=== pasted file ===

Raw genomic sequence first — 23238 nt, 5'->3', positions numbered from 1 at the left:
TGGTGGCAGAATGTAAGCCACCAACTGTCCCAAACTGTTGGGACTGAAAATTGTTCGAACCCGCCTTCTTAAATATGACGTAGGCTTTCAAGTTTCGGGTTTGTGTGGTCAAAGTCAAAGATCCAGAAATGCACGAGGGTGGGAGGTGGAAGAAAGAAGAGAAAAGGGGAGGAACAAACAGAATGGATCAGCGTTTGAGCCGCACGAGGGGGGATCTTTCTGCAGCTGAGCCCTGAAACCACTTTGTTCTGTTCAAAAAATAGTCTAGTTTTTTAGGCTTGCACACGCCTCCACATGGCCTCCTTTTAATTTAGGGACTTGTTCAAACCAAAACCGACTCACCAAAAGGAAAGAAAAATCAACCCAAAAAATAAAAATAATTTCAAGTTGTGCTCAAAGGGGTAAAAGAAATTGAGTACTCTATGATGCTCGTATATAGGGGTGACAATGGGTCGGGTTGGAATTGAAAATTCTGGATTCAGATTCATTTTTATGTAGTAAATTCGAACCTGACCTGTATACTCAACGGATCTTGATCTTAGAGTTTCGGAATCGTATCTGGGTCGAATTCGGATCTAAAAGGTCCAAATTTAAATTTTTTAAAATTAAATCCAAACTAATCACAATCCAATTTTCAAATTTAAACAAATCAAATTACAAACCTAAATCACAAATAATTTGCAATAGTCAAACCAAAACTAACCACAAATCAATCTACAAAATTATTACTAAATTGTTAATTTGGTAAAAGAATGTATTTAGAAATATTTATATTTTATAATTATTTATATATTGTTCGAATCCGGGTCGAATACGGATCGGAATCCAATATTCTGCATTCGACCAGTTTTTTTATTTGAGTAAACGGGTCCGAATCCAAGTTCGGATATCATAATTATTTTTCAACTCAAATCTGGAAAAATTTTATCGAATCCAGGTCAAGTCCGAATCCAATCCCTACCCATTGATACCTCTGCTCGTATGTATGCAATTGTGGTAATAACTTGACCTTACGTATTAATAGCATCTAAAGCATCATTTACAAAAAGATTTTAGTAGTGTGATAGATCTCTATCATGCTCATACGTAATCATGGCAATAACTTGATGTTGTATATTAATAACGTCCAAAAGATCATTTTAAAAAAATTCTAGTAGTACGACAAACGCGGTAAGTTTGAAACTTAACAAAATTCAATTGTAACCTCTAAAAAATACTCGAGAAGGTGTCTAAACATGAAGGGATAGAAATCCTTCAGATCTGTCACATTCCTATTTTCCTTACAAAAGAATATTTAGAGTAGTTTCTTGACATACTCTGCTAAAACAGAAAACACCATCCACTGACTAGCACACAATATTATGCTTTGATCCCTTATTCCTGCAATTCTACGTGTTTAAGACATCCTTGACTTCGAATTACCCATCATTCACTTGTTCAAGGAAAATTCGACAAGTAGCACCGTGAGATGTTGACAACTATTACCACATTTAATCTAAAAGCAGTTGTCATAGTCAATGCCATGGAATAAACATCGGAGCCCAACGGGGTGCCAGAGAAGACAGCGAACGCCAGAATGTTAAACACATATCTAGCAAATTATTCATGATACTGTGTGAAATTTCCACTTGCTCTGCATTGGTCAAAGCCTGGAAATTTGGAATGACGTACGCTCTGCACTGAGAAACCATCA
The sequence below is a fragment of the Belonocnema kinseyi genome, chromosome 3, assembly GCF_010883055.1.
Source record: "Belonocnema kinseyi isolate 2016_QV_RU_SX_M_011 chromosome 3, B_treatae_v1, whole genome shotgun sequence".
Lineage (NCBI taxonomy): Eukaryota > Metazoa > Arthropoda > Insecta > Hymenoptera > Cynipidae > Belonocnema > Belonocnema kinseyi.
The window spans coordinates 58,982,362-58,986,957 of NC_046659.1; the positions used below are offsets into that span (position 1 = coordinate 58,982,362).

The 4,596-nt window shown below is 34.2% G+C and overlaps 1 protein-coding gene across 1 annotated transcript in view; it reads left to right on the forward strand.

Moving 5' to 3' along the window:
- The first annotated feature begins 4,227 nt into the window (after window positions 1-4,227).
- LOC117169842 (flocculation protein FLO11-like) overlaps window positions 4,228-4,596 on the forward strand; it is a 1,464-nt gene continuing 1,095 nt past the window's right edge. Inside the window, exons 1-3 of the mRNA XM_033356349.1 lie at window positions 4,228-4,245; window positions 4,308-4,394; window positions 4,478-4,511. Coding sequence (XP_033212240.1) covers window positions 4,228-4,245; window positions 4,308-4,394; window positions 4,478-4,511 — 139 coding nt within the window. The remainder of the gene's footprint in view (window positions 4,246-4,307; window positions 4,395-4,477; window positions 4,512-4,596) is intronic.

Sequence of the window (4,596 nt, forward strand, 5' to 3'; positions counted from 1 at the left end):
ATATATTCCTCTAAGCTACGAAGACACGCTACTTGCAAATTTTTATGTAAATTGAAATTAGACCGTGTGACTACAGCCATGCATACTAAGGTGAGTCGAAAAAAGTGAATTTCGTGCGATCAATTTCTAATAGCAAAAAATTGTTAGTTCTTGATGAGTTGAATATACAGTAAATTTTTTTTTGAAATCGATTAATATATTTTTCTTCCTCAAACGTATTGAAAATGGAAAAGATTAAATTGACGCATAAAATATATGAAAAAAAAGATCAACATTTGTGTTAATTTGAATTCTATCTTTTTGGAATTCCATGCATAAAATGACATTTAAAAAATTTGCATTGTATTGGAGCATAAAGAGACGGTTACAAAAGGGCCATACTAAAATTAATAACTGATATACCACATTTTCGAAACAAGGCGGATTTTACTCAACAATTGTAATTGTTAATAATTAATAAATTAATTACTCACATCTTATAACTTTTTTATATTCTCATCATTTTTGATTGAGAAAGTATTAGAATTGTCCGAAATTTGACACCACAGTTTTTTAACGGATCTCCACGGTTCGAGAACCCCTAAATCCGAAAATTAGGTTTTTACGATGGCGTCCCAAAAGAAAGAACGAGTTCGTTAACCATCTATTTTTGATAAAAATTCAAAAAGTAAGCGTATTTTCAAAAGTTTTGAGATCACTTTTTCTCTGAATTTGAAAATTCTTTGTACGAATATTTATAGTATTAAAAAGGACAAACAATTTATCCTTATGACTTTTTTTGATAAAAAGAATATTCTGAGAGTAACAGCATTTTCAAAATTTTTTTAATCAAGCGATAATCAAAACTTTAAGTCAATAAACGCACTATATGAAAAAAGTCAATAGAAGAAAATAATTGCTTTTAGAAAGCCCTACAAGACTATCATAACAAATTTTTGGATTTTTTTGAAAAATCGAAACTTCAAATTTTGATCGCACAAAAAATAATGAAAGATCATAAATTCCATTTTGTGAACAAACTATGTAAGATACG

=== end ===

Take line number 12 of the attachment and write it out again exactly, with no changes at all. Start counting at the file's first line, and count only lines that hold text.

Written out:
ATATATTCCTCTAAGCTACGAAGACACGCTACTTGCAAATTTTTATGTAAATTGAAATTAGACCGTGTGACTACAGCCATGCATACTAAGGTGAGTCGAAAAAAGTGAATTTCGTGCGATCAATTTCTAATAGCAAAAAATTGTTAGTTCTTGATGAGTTGAATATACAGTAAATTTTTTTTTGAAATCGATTAATATATTTTTCTTCCTCAAACGTATTGAAAATGGAAAAGATTAAATTGACGCATAAAATATATGAAAAAAAAGATCAACATTTGTGTTAATTTGAATTCTATCTTTTTGGAATTCCATGCATAAAATGACATTTAAAAAATTTGCATTGTATTGGAGCATAAAGAGACGGTTACAAAAGGGCCATACTAAAATTAATAACTGATATACCACATTTTCGAAACAAGGCGGATTTTACTCAACAATTGTAATTGTTAATAATTAATAAATTAATTACTCACATCTTATAACTTTTTTATATTCTCATCATTTTTGATTGAGAAAGTATTAGAATTGTCCGAAATTTGACACCACAGTTTTTTAACGGATCTCCACGGTTCGAGAACCCCTAAATCCGAAAATTAGGTTTTTACGATGGCGTCCCAAAAGAAAGAACGAGTTCGTTAACCATCTATTTTTGATAAAAATTCAAAAAGTAAGCGTATTTTCAAAAGTTTTGAGATCACTTTTTCTCTGAATTTGAAAATTCTTTGTACGAATATTTATAGTATTAAAAAGGACAAACAATTTATCCTTATGACTTTTTTTGATAAAAAGAATATTCTGAGAGTAACAGCATTTTCAAAATTTTTTTAATCAAGCGATAATCAAAACTTTAAGTCAATAAACGCACTATATGAAAAAAGTCAATAGAAGAAAATAATTGCTTTTAGAAAGCCCTACAAGACTATCATAACAAATTTTTGGATTTTTTTGAAAAATCGAAACTTCAAATTTTGATCGCACAAAAAATAATGAAAGATCATAAATTCCATTTTGTGAACAAACTATGTAAGATACG